dress code for Gambia is very important so you should
at least take some tips below regarding acceptable types
of clothing particularly when out in public.
Take along lightweight woollen jumpers or a jacket for
the cool evenings during the months of November to March.
Although dress in the beach hotels is very informal,
ladies should avoid wearing bikinis or going out topless
outside the grounds of the hotels or
modest dress code is advised in all public places and
you should preferably at least wear a sarong or other
wrap that comes down to your knees and cover your top
half at least up to the elbows though there is no need
to cover you head. In the hotels' resorts
and beaches you can wear a bikini as this is acceptable
but not out and about in public. Gambia is predominantly
a Muslim country.
interesting point of note is
that whereas European men find the exposure of the
female breasts provocative it is much less so in Gambia.
That doesn't mean to say women walk around topless though
it is not uncommon to see a topless woman working uncovered
in a village setting for example. Therefore topless
sunbathing isn't seen as such a big deal. Thighs however,
are provocative to Gambian males so do cover down to
you knees at least when in public.
As an overseas tourist, its best to be more conservative
than you would at home in the summer time. Men should
refrain from walking the streets bare-chested, as men
going around half-naked are mostly thought mentally
disturbed. As general rule for females, the more you
reveal, the more (unwanted) attention you'll receive;
it's best to wear skirts or Capri / pants as a second
option that extend to the knee or below, except when
exercising or at the beach. Above the waist, use conservative
judgment, and observe the how Gambian women wear Western
clothing. For example it is rare to see Gambians in
traditional kind of clothing for Gambian women and men
tends to be long and free flowing clothes. For women
they tend to wear clothes down to their feet as well
as up to their wrists. This is called a grandmuba
which comes with an under garment called a malan which
is a couple of metres of cloth which is wrapped around
the waist as an underskirt.
Such traditional apparel tends to come in a multitude
colours, waxes and designs. The essential point is that
such clothing should cover most parts of your body except
for the hands and feet. Ladies should cover their heads
with a headdress called a musorr or Tiko. African women
in the homes, doing chores or cooking,
often wear a combination of Western and Africa styles,
with T-shirts or other blouse plus a wrapper.
out in public, women are more often seen in traditional
garb (blouse and skirt from often brightly coloured
fabric, plus head wraps) than in Western wear, though
many businesswomen will wear Western-style dresses with
an African flare. As with men, young women and girls
are seen in American-style clothing more often than
the older ladies do. For special occasions, such as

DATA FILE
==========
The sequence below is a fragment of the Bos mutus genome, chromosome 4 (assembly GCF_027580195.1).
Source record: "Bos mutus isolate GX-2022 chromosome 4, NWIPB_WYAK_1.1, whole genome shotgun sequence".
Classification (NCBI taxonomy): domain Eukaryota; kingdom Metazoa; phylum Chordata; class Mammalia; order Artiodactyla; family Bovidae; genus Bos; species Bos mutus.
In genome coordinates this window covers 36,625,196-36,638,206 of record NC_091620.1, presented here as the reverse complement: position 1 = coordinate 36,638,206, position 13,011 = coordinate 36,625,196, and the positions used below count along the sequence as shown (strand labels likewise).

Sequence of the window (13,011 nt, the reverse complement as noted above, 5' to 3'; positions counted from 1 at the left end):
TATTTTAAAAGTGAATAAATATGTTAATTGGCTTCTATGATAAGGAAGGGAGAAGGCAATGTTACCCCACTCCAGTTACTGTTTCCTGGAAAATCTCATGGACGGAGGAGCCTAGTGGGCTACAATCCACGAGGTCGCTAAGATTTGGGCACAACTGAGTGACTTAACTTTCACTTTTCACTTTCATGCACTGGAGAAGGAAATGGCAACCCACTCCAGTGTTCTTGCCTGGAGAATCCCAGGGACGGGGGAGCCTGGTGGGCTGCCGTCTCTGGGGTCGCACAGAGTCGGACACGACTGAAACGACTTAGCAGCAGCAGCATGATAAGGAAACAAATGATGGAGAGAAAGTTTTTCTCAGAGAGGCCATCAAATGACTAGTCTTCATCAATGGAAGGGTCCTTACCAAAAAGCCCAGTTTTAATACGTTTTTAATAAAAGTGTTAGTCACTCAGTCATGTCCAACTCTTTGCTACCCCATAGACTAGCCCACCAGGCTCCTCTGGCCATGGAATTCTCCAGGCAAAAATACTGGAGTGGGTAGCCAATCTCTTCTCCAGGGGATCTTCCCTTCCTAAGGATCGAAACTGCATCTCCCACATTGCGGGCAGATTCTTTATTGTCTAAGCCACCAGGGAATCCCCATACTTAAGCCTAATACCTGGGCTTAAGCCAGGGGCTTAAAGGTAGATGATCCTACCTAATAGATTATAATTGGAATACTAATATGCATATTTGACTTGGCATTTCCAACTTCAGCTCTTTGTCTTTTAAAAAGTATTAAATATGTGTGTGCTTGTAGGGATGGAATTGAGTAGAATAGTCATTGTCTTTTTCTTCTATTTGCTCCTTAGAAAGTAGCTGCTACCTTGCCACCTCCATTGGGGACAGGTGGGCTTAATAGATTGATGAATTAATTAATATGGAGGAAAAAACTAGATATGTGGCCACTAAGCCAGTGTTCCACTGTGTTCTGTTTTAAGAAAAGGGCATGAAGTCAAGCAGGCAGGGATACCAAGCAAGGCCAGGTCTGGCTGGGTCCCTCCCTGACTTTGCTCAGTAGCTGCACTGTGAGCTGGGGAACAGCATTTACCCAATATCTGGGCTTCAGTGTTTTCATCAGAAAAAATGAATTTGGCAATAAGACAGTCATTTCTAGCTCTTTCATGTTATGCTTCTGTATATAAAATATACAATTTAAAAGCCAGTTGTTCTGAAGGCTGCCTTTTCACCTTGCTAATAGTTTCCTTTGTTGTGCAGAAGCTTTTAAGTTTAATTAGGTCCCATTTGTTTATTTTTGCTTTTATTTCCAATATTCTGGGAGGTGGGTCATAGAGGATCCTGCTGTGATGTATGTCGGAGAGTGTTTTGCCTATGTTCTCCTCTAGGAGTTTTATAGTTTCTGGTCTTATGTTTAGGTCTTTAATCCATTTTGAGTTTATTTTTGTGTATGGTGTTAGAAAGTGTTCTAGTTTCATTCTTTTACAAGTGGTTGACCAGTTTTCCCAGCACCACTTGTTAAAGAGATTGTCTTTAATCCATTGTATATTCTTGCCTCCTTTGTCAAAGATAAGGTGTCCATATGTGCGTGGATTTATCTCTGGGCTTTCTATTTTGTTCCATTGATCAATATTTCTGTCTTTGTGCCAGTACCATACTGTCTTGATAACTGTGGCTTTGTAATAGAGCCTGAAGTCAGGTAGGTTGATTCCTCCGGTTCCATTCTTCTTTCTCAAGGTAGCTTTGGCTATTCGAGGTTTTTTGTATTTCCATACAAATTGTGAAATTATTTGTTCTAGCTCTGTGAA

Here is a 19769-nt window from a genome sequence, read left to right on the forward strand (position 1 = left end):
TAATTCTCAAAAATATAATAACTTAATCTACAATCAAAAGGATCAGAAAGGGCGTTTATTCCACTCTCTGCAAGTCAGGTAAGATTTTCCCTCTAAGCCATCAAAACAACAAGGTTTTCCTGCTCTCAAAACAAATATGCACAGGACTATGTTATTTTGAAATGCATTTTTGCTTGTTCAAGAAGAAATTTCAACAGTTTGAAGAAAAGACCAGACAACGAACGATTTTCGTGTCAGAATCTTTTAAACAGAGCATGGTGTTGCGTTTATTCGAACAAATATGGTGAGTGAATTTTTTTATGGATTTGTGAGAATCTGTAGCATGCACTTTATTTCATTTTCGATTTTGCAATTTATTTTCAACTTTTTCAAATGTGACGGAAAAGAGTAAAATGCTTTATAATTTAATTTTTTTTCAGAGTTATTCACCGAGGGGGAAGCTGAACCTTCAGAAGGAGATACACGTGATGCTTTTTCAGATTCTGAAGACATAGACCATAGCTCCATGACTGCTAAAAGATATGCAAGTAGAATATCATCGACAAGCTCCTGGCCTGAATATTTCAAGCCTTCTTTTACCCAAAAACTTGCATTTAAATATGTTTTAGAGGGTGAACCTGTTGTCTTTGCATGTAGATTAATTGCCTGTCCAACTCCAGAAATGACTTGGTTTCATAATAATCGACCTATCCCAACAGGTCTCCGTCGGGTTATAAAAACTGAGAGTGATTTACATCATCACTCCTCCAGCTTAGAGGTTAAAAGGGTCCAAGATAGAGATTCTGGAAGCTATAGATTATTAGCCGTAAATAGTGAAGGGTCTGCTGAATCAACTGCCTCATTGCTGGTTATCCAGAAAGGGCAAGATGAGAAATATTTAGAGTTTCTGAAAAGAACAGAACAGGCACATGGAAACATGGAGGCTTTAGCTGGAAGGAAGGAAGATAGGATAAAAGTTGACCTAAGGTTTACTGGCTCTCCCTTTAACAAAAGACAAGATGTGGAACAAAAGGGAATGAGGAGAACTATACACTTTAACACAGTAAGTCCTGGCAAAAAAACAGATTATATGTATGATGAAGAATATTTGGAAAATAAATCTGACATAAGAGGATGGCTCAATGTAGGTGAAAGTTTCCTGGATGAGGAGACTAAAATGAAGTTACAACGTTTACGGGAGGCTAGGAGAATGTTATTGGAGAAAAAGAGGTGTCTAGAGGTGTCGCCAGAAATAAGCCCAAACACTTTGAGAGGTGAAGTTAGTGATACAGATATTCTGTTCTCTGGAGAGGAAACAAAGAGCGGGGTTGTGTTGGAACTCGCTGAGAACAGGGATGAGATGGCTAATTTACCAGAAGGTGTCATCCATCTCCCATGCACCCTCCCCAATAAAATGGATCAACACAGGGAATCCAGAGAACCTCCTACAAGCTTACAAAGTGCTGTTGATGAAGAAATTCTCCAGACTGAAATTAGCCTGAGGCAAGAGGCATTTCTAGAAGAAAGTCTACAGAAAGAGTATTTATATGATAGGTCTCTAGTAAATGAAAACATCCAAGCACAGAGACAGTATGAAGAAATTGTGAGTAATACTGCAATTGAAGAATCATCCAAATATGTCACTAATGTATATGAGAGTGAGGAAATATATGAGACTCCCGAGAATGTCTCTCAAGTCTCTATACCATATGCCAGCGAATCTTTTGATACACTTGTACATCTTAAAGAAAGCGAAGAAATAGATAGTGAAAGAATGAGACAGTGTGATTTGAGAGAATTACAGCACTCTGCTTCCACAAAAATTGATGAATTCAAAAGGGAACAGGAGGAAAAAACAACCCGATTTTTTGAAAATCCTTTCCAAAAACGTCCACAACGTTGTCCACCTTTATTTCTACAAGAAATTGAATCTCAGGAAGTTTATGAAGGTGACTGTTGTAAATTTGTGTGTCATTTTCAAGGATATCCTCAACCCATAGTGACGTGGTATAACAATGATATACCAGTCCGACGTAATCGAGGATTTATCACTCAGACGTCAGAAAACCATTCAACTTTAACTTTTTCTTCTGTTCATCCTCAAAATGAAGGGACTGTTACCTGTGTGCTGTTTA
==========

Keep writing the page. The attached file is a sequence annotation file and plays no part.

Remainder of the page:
weddings or naming ceremonies,
both men and women usually abandon the plain cotton
and opt for African clothing made from beautifully coloured
and embroidered fabric, sometimes interwoven with strands
of glimmering threads.
in line with the Muslim faith many men tend to wear
the Kaftan (pronounced Haftan) which is worn in a very
similar way to the grandmuba. It is a full-dress, ankle-length,
long-sleeve clothing which is also known as the fataro,
jalabe or shabado. A variation of this is the 3 piece
suit called nyeti abdu which comes with trousers called
a chaya or the waramba. Such dress for men is very often
embroidered in elaborate gold coloured thread on the
chest area and sometimes the end of the sleeves and
back area. This male attire is topped off with a skull
cap which is also usually embroidered in elaborate designs
along the rim.
African men are most often seen in Western-style clothing,
especially the younger crowd, but there are some that
always wear African style clothing of pants with matching,
lengthy top, called a Haftan. Many males wear a Haftan
or waramba (a more loose-fitting robe) on Fridays, dressing
up for the customary visit to the mosque. One of the
most notable things about men’s fashion is the colour
of the clothing. While few American males would feel
comfortable in magenta or baby violet, clothing for
men is perfectly acceptable in any colour in The Gambia,
pastels and all shades of pink not withstanding. Before
such clothing can be worn it is usually waxed and beaten
with wooden mallets to create a stiff shiny cloth.
Schoolchildren wear uniforms to classes, whether they
receive a private or public education—girls in dresses
and boys in shirt and shorts, both with the name of
their school featured on a breast pocket.
come in a large variety of styles and patterns and is
akin to a work of art. The styles come by the names
jerreh, duni-bally, armandija, berti and so on. Traditional
hairstyles of the Jola tend
to include beads and other jewellery tied into the hair
itself. Hair extensions are de rigueur for most young
women who will often be seen without any headdress.
Rasta and straight hair extensions are the most popular
among women and can be found for sale in cosmetic shops,
by street hawkers and in some tailor's shops.